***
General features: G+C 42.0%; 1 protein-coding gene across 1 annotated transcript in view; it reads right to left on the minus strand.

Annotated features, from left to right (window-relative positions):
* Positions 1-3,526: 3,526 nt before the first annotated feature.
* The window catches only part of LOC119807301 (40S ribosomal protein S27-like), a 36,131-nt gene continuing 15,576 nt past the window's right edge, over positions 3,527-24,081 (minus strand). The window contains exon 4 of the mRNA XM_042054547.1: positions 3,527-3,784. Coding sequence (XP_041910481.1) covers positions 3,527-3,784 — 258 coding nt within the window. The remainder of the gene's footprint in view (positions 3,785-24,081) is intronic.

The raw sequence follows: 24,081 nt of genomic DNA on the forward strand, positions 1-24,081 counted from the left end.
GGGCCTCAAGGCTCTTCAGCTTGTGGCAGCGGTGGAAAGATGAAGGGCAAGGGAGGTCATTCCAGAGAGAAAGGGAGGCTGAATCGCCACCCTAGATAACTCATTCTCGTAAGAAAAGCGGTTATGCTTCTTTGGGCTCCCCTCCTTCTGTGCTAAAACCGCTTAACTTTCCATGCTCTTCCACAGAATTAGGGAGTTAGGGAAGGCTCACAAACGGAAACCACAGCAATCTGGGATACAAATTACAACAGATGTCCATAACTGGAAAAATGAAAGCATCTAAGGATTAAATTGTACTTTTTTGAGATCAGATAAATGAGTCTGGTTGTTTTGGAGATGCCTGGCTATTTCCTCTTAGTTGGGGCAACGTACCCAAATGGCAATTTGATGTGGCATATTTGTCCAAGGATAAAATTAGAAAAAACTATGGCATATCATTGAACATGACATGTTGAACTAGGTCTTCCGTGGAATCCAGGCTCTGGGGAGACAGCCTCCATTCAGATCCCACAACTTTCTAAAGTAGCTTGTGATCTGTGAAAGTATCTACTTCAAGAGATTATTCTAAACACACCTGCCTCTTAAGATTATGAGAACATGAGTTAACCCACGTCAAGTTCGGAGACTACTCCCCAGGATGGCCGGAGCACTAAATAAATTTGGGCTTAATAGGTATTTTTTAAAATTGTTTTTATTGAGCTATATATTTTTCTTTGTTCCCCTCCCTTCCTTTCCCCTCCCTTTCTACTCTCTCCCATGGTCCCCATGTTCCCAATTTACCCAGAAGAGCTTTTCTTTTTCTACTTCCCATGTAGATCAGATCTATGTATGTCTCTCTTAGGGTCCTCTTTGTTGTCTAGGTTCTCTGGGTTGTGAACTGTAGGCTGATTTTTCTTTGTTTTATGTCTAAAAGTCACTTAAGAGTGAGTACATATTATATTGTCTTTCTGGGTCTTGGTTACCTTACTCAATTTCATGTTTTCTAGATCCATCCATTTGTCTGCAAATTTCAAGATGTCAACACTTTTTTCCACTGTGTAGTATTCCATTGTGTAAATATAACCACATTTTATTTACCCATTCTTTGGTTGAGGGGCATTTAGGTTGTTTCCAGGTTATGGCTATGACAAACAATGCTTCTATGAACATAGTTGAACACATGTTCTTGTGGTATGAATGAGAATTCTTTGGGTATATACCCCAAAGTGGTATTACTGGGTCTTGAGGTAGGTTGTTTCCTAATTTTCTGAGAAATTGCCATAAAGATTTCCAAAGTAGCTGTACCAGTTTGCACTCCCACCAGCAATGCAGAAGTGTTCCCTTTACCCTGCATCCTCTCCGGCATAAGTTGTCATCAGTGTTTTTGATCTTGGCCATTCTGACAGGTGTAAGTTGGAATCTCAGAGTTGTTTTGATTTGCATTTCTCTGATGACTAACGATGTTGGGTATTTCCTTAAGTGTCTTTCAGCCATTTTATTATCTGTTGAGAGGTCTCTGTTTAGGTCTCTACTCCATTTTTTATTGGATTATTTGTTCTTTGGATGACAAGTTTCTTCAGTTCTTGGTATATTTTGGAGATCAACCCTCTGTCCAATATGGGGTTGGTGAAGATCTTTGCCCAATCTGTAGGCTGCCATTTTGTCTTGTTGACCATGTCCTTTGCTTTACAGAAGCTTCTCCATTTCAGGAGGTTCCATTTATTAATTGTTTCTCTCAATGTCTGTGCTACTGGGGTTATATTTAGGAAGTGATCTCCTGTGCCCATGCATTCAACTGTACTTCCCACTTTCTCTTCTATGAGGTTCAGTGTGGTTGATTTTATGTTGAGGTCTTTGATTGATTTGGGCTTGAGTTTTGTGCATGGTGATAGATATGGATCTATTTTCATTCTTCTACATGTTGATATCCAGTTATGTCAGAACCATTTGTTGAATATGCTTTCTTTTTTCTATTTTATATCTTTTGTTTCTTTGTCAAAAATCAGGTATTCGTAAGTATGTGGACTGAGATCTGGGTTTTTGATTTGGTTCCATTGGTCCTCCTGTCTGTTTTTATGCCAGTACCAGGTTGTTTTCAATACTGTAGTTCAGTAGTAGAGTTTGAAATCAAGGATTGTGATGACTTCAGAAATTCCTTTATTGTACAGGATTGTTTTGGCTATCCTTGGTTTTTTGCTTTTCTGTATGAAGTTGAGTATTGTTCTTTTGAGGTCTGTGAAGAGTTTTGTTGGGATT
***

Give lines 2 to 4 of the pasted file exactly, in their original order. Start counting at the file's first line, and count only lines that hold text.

Annotated features, from left to right (window-relative positions):
* Positions 1-3,526: 3,526 nt before the first annotated feature.
* The window catches only part of LOC119807301 (40S ribosomal protein S27-like), a 36,131-nt gene continuing 15,576 nt past the window's right edge, over positions 3,527-24,081 (minus strand). The window contains exon 4 of the mRNA XM_042054547.1: positions 3,527-3,784. Coding sequence (XP_041910481.1) covers positions 3,527-3,784 — 258 coding nt within the window. The remainder of the gene's footprint in view (positions 3,785-24,081) is intronic.